Court rulings that have nothing to do with fair play also have nothing to do with common sense. 

Marvin Chachere 

San Pablo 




Editors, Daily Planet: 

My daughter has Type 1 diabetes. She has been out of a job for a year. I pay her COBRA payments, but they are about to run out. She will be unable to get insurance with a pre-existing condition. It is NOW that we need to get health care reform. This country should be ashamed of itself for letting people suffer, not only financially but physically and mentally from lack of care. We are the only country in the developed world that has uninsured people for their health. The Republicans are nothing but nay sayers. They are despicable when they cannot think of the good of this country rather than their selfish political concerns. 

Joan Finnie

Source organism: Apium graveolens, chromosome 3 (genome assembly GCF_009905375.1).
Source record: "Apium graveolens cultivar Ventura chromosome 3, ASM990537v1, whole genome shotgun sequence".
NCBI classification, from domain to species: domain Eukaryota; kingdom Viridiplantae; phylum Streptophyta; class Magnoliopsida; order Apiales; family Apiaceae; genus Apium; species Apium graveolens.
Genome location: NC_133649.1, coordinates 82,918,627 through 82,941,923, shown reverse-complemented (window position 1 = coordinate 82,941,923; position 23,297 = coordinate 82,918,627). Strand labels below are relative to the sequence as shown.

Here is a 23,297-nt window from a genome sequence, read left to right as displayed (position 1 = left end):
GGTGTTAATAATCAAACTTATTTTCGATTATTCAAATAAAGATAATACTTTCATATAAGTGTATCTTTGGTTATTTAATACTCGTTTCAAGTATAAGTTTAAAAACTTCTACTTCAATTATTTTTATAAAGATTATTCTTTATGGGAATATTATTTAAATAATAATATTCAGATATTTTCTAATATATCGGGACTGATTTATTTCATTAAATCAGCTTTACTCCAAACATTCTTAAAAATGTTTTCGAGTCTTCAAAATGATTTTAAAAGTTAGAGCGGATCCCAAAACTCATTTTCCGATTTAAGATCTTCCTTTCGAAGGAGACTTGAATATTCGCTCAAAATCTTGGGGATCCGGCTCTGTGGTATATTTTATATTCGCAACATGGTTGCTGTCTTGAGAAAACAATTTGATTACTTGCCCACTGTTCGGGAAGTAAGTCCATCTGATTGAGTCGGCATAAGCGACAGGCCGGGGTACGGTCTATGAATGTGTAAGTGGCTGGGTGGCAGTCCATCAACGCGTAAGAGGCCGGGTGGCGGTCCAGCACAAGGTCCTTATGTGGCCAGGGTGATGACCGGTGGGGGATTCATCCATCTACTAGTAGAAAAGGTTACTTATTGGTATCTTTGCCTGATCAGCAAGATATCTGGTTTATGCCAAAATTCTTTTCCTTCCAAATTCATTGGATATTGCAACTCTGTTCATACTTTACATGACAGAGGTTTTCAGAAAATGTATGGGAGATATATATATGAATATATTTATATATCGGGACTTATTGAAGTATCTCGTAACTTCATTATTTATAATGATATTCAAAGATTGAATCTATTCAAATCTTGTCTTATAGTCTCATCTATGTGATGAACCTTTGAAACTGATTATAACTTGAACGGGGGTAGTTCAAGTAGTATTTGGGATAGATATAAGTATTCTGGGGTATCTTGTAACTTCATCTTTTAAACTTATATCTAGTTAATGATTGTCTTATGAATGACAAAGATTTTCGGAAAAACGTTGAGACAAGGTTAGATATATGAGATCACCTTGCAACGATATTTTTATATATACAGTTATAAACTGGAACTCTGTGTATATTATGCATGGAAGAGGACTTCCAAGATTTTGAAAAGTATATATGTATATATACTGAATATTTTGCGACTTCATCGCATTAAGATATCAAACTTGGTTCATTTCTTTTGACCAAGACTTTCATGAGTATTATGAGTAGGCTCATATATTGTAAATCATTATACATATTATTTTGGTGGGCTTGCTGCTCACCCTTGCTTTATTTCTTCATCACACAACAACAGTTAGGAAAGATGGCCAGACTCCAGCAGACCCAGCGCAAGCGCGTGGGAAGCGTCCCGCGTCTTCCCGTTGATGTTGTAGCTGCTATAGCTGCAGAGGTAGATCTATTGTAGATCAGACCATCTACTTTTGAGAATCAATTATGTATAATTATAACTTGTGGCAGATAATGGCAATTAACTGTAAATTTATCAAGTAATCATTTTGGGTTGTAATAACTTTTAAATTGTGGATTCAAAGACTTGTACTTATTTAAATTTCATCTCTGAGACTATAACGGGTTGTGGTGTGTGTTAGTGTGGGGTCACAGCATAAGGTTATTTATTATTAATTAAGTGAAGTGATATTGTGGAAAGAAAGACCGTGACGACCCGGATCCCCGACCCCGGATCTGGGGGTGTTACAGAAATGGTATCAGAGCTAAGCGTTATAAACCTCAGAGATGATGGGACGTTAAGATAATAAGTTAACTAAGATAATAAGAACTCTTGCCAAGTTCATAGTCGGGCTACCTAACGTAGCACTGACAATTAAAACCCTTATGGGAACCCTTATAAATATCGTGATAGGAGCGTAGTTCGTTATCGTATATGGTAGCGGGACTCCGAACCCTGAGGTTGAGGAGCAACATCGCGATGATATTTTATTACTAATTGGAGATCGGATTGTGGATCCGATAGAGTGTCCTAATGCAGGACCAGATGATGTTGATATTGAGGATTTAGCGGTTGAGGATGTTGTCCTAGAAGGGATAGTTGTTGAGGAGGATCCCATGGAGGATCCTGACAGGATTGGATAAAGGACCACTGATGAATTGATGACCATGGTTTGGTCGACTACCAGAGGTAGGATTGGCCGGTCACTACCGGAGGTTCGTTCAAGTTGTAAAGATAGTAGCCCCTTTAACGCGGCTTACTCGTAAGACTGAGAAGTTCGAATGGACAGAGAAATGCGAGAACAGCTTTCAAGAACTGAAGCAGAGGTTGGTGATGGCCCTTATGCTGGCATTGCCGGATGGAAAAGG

Editors, Daily Planet: 

Our current health care system is badly broken. The U.S. lags behind Slovenia (a former Yugoslav republic!) in most health indexes, refuting naive Republican claims that “we have the best health care system in the world.” Roughly 15 percent of our population lacks any form of health insurance; in this we stand shamefully alone amongst industrialized nations. In short, we as a nation are failing badly. Health care costs now are to such a point that they threaten to bloat our deficits and contribute to crushing debts. It is somewhat counter-intuitive, but health care reform, while costly in the short term, is actually essential to reducing long-term deficits and debt. 

We stand on the brink of serious reform. The Senate has passed an imperfect but still very good bill, one which will lower costs, cover 30 million Americans and prevent insurance companies from discriminating with coverage. Only shrill obstructionist politics stand in the way. Hopefully the Democrats in congress will find the intestinal fortitude to buck the callow cable news critics and finally pass the legislation. If the House can pass the Senate bill, reconciliation procedures could be used to remedy some of the difference between the two current bills. All that matters now is the political courage to make it happen. 

Michael Taylor 




Editors, Daily Planet: 

The cost of health care has become highly unaffordable in this country